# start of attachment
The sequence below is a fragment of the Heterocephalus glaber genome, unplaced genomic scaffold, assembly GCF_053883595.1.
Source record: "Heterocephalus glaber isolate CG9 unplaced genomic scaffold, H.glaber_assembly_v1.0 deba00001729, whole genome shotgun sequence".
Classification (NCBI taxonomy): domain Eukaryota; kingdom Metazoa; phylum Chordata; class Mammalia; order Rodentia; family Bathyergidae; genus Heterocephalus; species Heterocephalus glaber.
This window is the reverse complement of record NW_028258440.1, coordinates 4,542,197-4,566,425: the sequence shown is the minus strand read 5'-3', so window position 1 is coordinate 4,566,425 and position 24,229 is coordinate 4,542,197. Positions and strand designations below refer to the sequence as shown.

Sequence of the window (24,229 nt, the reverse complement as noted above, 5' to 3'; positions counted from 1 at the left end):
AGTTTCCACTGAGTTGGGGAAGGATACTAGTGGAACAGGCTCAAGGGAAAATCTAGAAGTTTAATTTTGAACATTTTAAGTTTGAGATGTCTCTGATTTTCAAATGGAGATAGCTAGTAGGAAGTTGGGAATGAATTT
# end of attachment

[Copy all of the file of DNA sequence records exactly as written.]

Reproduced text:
The sequence below is a fragment of the Heterocephalus glaber genome, unplaced genomic scaffold, assembly GCF_053883595.1.
Source record: "Heterocephalus glaber isolate CG9 unplaced genomic scaffold, H.glaber_assembly_v1.0 deba00001729, whole genome shotgun sequence".
Classification (NCBI taxonomy): domain Eukaryota; kingdom Metazoa; phylum Chordata; class Mammalia; order Rodentia; family Bathyergidae; genus Heterocephalus; species Heterocephalus glaber.
This window is the reverse complement of record NW_028258440.1, coordinates 4,542,197-4,566,425: the sequence shown is the minus strand read 5'-3', so window position 1 is coordinate 4,566,425 and position 24,229 is coordinate 4,542,197. Positions and strand designations below refer to the sequence as shown.

Sequence of the window (24,229 nt, the reverse complement as noted above, 5' to 3'; positions counted from 1 at the left end):
AGTTTCCACTGAGTTGGGGAAGGATACTAGTGGAACAGGCTCAAGGGAAAATCTAGAAGTTTAATTTTGAACATTTTAAGTTTGAGATGTCTCTGATTTTCAAATGGAGATAGCTAGTAGGAAGTTGGGAATGAATTT